The idle traveller around London is still frequently exhorted to “TAKE COURAGE” by pubs (fig. 34), and even occasionally other buildings which retain their old signage. This is, of course, no mere public-spirited advice; it is advertising. Where nowadays the imperative has been hijacked by Fuller Smith Turner’s brewers and amended to “Take Pride”,1 the original harks back to the brewery firm founded by John Courage in 1787.
Courage started his brewing business in a location by Tower Bridge — the Anchor Brewhouse (fig. 35) — and the company remained based in South-East London until very near the end of their existence. This first site is still there, clearly visible from the bridge, even if now it’s been turned into expensive waterside apartments.
For 150 years, this remained the arrangement, until a 1955 merger with Barclay Perkins & Co., who did their brewing at the larger Anchor Brewery, not far along the Thames.2 The story thereafter becomes one complicated by mergers and acquisitions. Five years later, Barclay Perkins merged with Simonds & Co. (of Reading), then Georges & Co. (of Bristol) in 1961, and John Smith & Co. (of Yorkshire) in 1970, though the name returned to plain Courage & Co. in this same year. Then they were sold to Imperial Tobacco in 1972, and in the mid-1980s a new brewery was opened in Reading to replace both the Anchor breweries.3
The Courage brewery was now sold to the Australian company Elders IXL in 1986, who became Foster’s Group in 1990, then merged a year later with the brewing operations of Grand Metropolitan (later to become known as Diageo), which owned Truman Hanbury Buxton and Watney Mann, two other key London players who are now extinct. This newly-enlarged Foster’s was purchased by Scottish & Newcastle in 1995 as its brewing arm, while the pub chain (under the brand Inntrepreneur Estates) was hived off and largely sold after the 1991 Beer Orders.4 Most recently, in 2007, Wells & Young’s have obtained the rights to brew the remaining Courage beers.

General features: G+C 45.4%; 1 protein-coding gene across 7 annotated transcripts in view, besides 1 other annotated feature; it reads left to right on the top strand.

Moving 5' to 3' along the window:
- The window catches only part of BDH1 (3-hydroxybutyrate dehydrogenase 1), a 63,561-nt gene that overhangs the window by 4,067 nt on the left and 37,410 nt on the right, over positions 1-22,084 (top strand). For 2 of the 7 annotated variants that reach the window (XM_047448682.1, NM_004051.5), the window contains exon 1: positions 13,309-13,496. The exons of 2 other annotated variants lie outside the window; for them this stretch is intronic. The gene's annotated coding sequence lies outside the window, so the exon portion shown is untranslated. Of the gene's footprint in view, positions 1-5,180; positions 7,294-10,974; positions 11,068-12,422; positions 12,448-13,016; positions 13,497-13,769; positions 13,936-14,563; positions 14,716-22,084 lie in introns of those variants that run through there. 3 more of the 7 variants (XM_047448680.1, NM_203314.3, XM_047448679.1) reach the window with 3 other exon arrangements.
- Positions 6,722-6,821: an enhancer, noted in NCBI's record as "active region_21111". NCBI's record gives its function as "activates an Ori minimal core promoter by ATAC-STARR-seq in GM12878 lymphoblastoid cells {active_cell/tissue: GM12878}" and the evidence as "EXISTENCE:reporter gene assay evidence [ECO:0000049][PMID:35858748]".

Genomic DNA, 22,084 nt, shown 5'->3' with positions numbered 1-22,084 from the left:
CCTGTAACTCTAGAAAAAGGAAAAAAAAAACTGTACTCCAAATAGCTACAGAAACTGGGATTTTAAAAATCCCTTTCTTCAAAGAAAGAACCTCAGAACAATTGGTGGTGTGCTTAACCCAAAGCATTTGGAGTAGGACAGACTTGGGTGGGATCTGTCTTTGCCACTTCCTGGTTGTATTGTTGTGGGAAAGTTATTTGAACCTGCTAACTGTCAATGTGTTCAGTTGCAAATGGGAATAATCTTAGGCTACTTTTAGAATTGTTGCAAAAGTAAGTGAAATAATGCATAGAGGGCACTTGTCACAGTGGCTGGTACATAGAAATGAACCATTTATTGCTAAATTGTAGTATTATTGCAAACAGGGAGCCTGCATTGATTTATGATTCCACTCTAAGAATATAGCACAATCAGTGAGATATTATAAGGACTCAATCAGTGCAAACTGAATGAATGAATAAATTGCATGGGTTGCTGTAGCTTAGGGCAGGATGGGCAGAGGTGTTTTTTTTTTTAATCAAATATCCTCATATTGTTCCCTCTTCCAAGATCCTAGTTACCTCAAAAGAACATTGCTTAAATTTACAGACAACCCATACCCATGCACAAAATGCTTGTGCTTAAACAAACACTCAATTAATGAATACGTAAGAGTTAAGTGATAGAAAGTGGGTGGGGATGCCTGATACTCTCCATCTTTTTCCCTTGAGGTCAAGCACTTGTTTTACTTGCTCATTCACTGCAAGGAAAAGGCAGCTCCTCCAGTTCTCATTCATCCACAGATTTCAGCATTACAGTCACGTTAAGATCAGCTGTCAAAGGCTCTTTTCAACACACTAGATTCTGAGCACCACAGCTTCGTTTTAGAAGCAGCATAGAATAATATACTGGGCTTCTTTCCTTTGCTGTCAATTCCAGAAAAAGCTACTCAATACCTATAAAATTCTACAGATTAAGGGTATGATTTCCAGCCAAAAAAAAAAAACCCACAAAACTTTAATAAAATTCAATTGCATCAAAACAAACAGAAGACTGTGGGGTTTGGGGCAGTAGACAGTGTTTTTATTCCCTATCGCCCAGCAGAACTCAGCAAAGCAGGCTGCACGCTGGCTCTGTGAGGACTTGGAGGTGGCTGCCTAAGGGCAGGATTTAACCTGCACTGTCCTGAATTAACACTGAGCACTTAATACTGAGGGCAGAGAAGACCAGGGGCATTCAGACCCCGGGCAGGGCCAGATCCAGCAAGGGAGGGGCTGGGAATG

The most distinctive symbol to be found on Courage’s tied pubs was the rooster, most of the surviving examples of which are painted gold. Generally these are found perched atop the hanging signs. A more modest version of this same symbol, on a square red plastic background, can also often be seen affixed to pub buildings. It’s also worth noting the signs often hang off a pole held together by two iron supports with five holes punched in each (as may be seen, for example, on the sign hanging off The Prince Albert, Greenwich SE10, amongst many others).
You can still drink Courage’s beers. Their Courage Best and Courage Directors are fairly commonly available and represent perfectly decent session ales. So, this Christmas, have a good holiday season, and remember. Take Courage.
Photos of all Courage pubs that I have on my Flickr.
 This is a reference to their London Pride ale.
 This brewery was located on Park Street in Bankside. It was founded as far back as 1616, purchased by Henry Thrale in 1729, and came under the control of Robert Barclay and John Perkins in the early-18th century. After a huge fire in the mid-19th century it was rebuilt, but closed in 1981 and was largely demolished at this time to be replaced by Council housing. All that remains is The Anchor pub (the “brewery tap”, a name for a pub which adjoins a brewer and dispenses its wares directly) and some outlying buildings, such as one which may have been The Golden Anchor (Borough SE1) and which retains the ‘Take Courage’ banner.
 This brewery is itself set to close, with the takeover of Scottish & Newcastle by InBev. CAMRA provides some reportage here in its inimitably unbiased fashion (“no one it appears wants the mass of fizzy yellow liquid…”), inadvertently bringing to our attention the fine compound noun “mega-keggery”.
 Details of the changes in ownership are sourced from Jack S. Blocker Jr., Ian R. Tyrrell and David M. Fahey, Alcohol and Temperance in Modern Society: An International Encyclopedia (ABC-CLIO, 2003), accessed online. There is also useful information in the Wikipedia article. The Beer Orders are discussed in my earlier post on Mitchells & Butlers, another former brewer with extensive estate holdings.